Opera Scotland

Hansel and Gretel 2017Le Petit Verre

Read more about the opera Hansel and Gretel

It is a pleasure to report the launch of another new group of student performers based at Edinburgh University. Le Petit Verre Opera Productions presented their very first staging, and a very challenging one, Engelbert Humperdinck's Hansel and Gretel.

Initially an orchestra of twenty-five was advertised, though in the event the programme listed some forty musicians. These students certainly played with enthusiasm, and while there were inevitably still some rough edges (we were at the second performance) it was a thoroughly enjoyable delivery under conductor Caroline Lesemann-Elliott of what is, essentially, a Wagnerian piece.

All six soloists were generally good at delivering their words - something that the singers in full-scale stagings often struggle with. Hansel (Claire Lumsden) and Gretel (Alexandra Elvidge) both projected with a good sense of style and subtlety, without being overwhelmed by the other players. The parents used their more powerful voices to project character - Mum (Deborah Holborn) being distinctly tetchy while Dad (Patrick Dodd) projected a far mellower individual altogether, almost feckless.

After the interval the performance was, rightly, dominated by a cleanly projected, incisively declaimed performance of the Witch (Hebe James). Her cackles were kept under control - not as grotesque as some performers of the role. The Sandman (Alicia Pettit) displayed a beautifully sweet-toned soprano - again every word was clear.

The concept 

The setting was described as ''a post-apocalyptic cityscape that is home to two youngsters, Hansel and Gretel, who are plagued by abusive parents and starvation. Upon ejection from the shack they call home, the two set out in search of sustenance, only to find the ghosts of their own fears lurking in the corners of what's left of civilisation. Their tale involves a hallucinogenic journey to hell and back, which is marked by the presence of a terrifying witch with a thirst for the flesh of children.''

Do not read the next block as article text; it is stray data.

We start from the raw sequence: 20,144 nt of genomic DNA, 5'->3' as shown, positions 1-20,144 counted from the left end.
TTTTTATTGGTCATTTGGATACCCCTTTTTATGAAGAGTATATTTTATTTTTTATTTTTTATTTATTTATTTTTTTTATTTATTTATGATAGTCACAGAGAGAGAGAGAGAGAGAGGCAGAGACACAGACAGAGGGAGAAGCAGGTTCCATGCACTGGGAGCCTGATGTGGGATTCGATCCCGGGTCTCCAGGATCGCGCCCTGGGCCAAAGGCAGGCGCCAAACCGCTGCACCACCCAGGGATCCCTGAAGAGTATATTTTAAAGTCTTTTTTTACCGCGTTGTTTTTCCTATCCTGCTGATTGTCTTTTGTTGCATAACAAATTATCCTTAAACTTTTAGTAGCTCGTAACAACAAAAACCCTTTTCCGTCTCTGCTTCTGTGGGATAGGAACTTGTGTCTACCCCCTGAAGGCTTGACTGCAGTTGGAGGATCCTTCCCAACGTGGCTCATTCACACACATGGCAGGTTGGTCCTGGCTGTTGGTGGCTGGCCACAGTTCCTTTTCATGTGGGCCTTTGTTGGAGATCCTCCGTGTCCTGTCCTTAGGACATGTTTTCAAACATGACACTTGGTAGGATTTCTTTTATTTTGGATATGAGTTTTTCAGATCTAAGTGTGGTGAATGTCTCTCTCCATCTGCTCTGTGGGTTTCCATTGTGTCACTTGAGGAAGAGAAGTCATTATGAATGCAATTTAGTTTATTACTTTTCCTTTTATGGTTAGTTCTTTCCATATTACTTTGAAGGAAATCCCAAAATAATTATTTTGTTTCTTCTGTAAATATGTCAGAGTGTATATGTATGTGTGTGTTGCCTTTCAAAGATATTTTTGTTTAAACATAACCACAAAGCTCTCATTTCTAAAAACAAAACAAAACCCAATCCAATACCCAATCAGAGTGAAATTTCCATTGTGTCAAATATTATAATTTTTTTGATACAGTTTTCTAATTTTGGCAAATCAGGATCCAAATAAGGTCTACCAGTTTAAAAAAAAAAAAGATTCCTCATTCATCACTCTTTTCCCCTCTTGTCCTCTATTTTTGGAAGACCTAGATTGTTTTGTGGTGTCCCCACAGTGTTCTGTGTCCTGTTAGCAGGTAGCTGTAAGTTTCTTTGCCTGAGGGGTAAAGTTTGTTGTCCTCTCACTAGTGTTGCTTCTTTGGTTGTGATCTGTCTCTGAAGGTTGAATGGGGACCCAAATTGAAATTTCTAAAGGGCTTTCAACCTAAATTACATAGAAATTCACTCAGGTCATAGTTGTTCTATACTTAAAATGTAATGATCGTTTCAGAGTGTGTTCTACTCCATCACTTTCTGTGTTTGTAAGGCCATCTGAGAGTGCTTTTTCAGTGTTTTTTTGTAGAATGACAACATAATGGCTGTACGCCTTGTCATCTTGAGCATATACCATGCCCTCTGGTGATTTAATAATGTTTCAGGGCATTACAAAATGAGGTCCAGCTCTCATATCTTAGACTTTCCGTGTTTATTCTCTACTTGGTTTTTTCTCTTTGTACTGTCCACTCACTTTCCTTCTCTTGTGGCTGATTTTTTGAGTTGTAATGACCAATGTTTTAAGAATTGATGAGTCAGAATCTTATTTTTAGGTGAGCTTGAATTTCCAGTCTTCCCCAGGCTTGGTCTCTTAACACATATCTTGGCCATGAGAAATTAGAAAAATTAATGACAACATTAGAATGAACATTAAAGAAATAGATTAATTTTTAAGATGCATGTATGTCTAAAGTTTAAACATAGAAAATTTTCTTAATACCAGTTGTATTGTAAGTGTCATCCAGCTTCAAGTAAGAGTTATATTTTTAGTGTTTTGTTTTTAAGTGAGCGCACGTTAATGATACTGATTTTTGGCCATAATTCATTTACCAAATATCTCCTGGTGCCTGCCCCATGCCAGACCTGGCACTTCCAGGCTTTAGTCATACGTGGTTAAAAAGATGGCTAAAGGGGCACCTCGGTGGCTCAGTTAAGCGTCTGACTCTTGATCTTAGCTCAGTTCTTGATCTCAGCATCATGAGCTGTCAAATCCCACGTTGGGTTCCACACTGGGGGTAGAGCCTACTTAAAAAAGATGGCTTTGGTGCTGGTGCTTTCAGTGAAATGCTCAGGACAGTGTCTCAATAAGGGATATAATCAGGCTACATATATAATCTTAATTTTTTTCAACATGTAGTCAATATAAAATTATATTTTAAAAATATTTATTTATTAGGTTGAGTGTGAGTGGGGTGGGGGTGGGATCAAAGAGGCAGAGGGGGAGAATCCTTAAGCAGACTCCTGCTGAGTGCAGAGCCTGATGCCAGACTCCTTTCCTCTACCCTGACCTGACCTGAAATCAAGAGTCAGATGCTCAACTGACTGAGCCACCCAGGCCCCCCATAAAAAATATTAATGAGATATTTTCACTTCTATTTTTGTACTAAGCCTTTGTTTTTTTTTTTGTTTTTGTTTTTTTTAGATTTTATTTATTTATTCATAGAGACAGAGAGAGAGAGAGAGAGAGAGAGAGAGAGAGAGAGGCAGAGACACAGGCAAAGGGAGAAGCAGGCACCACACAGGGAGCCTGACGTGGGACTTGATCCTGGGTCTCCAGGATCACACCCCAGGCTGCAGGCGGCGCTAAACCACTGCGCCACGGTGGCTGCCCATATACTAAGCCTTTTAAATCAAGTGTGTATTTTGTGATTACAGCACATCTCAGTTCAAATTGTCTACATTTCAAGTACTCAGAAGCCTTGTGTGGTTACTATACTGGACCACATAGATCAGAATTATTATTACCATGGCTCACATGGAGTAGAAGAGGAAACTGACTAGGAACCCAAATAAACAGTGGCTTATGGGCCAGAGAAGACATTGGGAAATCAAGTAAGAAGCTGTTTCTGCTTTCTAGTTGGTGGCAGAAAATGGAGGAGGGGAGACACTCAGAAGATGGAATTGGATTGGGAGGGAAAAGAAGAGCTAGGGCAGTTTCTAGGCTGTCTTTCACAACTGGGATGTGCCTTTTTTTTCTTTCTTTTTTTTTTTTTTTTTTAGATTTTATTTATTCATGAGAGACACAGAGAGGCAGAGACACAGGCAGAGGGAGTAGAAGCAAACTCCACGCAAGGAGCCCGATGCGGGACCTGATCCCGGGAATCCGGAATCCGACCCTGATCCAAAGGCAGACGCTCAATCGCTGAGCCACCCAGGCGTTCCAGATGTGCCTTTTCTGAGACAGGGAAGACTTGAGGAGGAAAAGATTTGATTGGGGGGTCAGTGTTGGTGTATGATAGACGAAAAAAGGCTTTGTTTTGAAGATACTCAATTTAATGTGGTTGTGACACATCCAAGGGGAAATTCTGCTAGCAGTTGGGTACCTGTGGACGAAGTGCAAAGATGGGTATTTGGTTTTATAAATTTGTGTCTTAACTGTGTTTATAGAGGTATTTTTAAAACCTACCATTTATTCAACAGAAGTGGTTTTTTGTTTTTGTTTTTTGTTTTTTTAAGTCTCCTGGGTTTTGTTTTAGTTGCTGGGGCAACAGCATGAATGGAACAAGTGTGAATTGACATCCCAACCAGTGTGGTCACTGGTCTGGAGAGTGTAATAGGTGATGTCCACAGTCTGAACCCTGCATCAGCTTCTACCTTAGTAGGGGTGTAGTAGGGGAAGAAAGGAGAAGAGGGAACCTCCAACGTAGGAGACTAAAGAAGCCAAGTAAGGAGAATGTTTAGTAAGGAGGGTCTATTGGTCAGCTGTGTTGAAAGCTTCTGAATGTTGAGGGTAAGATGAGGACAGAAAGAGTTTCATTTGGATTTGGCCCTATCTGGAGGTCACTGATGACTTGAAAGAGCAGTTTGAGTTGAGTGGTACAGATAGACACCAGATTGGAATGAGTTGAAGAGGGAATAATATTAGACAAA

Attempts to reframe the fairy tale are common. This effort was presented in modern dress, but otherwise the apocalyptic nature of the scheme was not overdone by director Carey Andrews. The stage was small, dominated by the projection screen. There was otherwise little by way of a set. The Witch had a table cluttered with implements of a culinary nature. She had three black-clad Japanese-style 'invisible' scene shifters who began to outstay their welcome until they realised the danger their mistress was in, but couldn't get the message across to her.

The opera was cut slightly to accommodate the lack of a chorus - and the charming music for the Dew Fairy was also omitted, which was a shame. This has sometimes been doubled by the singer of the Sandman.

Operatic debut 

In all, a promising and very enjoyable debut, greeted with enthusiasm by a mixed audience of perhaps one hundred. 

Of interest too was the use of a redundant church, Assembly Roxy. This venue, only a short walk from the Festival Theatre, made an ideal space with an excellent acoustic. 

Let us hope also that after this promising artistic debut, Le Petit Verre will rise to the critical business challenge of sustainability.

See Le Petit Verre's promotional clip here


Performance Cast


Claire Lumsden


Alex Elvidge

Gertrude mother of Hansel and Gretel

Deborah Miller

Peter a broom maker and father of Hansel and Gretel

Patrick Dodd


Alicia Pettit


Hebe James

Performance DatesHansel and Gretel 2017

Map List

Assembly Roxy | Edinburgh

9 Nov, 19.30 11 Nov, 19.30

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